40,000 Year Old Art Tradition Still Drawing Raves

Like many art forms, Aboriginal art is based on dreams and stories, myths and magic, handed down for countless generations. For Aboriginal people, the time before time is known as Dreamtime or the Dreaming, and the whole landscape and all its creatures were the source of inspiration for their art. Rock art documents strange creatures and plants that are no longer on this earth.

Contemporary Aboriginal art builds on this Dreamtime and communicates the artist’s continuing relationship with the land, bringing it to non-indigenous peoples, so they can appreciate this vibrant art. The Dreaming is the story of their ancestors, and the story continues as long as the art continues.warunart
Most notable in the art is the use of iconography that almost appears to be a topographic map – and maybe it is. Dots, totems, concentric circles, curved and straight lines all have specific references. Concentrics, for example, are believed to be campsites, waterholes or significant places.

Kurun Warun ( first exhibited his art at the age of eight. His art has traditional meaning within its contemporary context. The designs in his paintings have many interrelated symbolic meanings. A dancer as well as a painter, Kurun Warun knows how to use his art to tell a story. Using acrylic and ochre’s, turnerarthis work displays an exciting palette of blues, greens, tangerines, silver, copper and gold.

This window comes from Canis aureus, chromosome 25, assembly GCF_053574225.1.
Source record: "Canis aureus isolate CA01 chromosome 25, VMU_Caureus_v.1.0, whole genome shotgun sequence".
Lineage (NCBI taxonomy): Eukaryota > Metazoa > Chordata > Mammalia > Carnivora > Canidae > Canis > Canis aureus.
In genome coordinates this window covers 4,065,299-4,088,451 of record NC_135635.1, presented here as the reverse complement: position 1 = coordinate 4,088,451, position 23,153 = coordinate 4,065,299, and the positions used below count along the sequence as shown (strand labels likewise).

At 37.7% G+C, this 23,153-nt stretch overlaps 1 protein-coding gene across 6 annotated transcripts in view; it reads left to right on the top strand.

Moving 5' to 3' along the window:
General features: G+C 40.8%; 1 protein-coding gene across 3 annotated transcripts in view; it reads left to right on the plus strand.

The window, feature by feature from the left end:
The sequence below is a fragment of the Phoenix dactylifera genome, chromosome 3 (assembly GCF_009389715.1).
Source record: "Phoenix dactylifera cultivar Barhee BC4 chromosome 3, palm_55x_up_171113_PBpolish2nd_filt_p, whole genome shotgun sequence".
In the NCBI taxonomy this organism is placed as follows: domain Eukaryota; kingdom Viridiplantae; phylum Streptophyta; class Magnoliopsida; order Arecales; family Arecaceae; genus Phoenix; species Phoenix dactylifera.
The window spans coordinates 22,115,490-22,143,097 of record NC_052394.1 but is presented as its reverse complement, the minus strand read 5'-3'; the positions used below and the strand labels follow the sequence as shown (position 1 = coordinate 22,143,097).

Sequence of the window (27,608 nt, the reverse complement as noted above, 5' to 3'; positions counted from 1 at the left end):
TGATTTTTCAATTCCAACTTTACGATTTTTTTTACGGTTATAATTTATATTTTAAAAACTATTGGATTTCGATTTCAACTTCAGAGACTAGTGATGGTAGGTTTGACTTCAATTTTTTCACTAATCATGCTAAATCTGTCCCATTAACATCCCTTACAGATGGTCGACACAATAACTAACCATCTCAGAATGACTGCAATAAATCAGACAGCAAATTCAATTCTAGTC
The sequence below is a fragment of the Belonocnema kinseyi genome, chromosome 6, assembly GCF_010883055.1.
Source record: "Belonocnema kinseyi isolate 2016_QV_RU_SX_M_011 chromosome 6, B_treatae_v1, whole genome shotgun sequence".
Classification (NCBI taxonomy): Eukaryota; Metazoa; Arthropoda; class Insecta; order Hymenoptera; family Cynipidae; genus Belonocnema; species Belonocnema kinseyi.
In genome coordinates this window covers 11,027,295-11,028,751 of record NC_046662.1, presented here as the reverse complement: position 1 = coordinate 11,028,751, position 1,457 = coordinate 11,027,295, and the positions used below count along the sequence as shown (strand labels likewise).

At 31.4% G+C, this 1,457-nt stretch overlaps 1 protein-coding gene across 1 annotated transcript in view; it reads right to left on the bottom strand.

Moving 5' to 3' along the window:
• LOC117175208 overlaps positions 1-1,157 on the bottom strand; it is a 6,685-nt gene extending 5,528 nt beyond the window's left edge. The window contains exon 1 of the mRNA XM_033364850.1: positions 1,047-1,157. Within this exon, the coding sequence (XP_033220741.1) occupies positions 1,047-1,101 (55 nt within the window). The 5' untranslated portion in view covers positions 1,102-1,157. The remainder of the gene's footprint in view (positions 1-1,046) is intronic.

Margaret Turner ( is a talented artist and educator who has worked at the Irrkelantye Learning Centre. Born out in the bush, she now lives in Alice Springs, and works as an interpreter for government, police, hospital and land council. “I used to see a lot of painting done with my fathers and brothers, that's where I learnt. Paintings I can do is about hunting and teaching young girls about firestick and ochres. The painting I learnt I kept it in my head and I sketch those designs for my children to paint."

The son of an Irish bushman and a Warlpiri mother, Malcolm Jagamarra ( kootenaybsktwas born in the Australian outback. He lived the traditional way and traveled on walkabout with his mother and family. His mother tried to hide him to prevent the authorities from putting him in the Aboriginal Assimilation Program, but eventually he was taken to Adelaide and not reunited with his family for almost 20 years. He learned the secret songs and dances of his tribe, and his art evolved from the Lander River Warlpiri ceremonies. Aboriginal paintings were originally daubed on the ground and on the bodies of the people and were therefore not preserved until the advent of acrylics on canvas in the 70’s. Since 1971 they have been preserved in the form of acrylic paint on canvas. As Malcom puts it, "Our art reflects not just the land but its mythology, song and dance".

Jay Harrison is a graphic designer and writer whose work can be seen at DesignConcept. He's written a mystery novel, which therefore makes him a pre-published author.

2006-2013 ConceptDesign, Inc. Terms of Use
BoomSpeak - For babyboomers - by babyboomers.